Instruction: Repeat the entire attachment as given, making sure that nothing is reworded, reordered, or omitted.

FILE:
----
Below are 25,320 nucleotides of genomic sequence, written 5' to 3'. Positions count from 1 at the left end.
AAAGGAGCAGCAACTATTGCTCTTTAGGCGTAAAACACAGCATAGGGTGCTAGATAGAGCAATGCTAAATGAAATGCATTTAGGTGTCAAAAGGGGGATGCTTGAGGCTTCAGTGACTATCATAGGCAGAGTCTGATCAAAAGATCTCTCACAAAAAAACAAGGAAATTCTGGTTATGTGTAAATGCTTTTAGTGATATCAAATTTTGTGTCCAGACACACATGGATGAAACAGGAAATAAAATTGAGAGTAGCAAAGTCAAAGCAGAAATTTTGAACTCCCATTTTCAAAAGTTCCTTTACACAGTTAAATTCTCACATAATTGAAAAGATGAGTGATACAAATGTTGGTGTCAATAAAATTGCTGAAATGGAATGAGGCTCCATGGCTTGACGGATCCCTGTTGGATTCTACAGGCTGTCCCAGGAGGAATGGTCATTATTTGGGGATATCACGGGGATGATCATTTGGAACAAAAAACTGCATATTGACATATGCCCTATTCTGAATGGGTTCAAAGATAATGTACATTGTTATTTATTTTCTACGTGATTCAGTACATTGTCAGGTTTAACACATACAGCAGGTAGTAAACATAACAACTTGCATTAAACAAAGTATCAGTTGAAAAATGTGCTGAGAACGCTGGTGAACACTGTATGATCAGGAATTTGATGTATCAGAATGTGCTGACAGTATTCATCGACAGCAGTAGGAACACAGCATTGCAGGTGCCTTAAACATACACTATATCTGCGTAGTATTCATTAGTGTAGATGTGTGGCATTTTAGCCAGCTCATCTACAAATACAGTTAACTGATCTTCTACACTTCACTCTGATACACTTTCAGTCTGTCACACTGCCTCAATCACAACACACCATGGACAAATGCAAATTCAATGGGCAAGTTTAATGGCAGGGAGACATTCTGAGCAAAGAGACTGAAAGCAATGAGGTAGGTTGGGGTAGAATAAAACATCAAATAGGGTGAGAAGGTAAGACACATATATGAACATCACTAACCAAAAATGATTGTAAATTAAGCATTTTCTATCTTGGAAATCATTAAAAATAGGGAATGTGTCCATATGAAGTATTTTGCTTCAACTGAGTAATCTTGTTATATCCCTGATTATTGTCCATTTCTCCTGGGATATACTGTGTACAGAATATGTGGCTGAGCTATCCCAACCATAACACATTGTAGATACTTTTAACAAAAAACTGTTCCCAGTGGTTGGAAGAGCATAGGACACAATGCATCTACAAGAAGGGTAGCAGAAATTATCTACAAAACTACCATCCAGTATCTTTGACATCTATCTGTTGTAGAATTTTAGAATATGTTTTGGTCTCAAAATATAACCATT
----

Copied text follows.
Below are 25,320 nucleotides of genomic sequence, written 5' to 3'. Positions count from 1 at the left end.
AAAGGAGCAGCAACTATTGCTCTTTAGGCGTAAAACACAGCATAGGGTGCTAGATAGAGCAATGCTAAATGAAATGCATTTAGGTGTCAAAAGGGGGATGCTTGAGGCTTCAGTGACTATCATAGGCAGAGTCTGATCAAAAGATCTCTCACAAAAAAACAAGGAAATTCTGGTTATGTGTAAATGCTTTTAGTGATATCAAATTTTGTGTCCAGACACACATGGATGAAACAGGAAATAAAATTGAGAGTAGCAAAGTCAAAGCAGAAATTTTGAACTCCCATTTTCAAAAGTTCCTTTACACAGTTAAATTCTCACATAATTGAAAAGATGAGTGATACAAATGTTGGTGTCAATAAAATTGCTGAAATGGAATGAGGCTCCATGGCTTGACGGATCCCTGTTGGATTCTACAGGCTGTCCCAGGAGGAATGGTCATTATTTGGGGATATCACGGGGATGATCATTTGGAACAAAAAACTGCATATTGACATATGCCCTATTCTGAATGGGTTCAAAGATAATGTACATTGTTATTTATTTTCTACGTGATTCAGTACATTGTCAGGTTTAACACATACAGCAGGTAGTAAACATAACAACTTGCATTAAACAAAGTATCAGTTGAAAAATGTGCTGAGAACGCTGGTGAACACTGTATGATCAGGAATTTGATGTATCAGAATGTGCTGACAGTATTCATCGACAGCAGTAGGAACACAGCATTGCAGGTGCCTTAAACATACACTATATCTGCGTAGTATTCATTAGTGTAGATGTGTGGCATTTTAGCCAGCTCATCTACAAATACAGTTAACTGATCTTCTACACTTCACTCTGATACACTTTCAGTCTGTCACACTGCCTCAATCACAACACACCATGGACAAATGCAAATTCAATGGGCAAGTTTAATGGCAGGGAGACATTCTGAGCAAAGAGACTGAAAGCAATGAGGTAGGTTGGGGTAGAATAAAACATCAAATAGGGTGAGAAGGTAAGACACATATATGAACATCACTAACCAAAAATGATTGTAAATTAAGCATTTTCTATCTTGGAAATCATTAAAAATAGGGAATGTGTCCATATGAAGTATTTTGCTTCAACTGAGTAATCTTGTTATATCCCTGATTATTGTCCATTTCTCCTGGGATATACTGTGTACAGAATATGTGGCTGAGCTATCCCAACCATAACACATTGTAGATACTTTTAACAAAAAACTGTTCCCAGTGGTTGGAAGAGCATAGGACACAATGCATCTACAAGAAGGGTAGCAGAAATTATCTACAAAACTACCATCCAGTATCTTTGACATCTATCTGTTGTAGAATTTTAGAATATGTTTTGGTCTCAAAATATAACCATT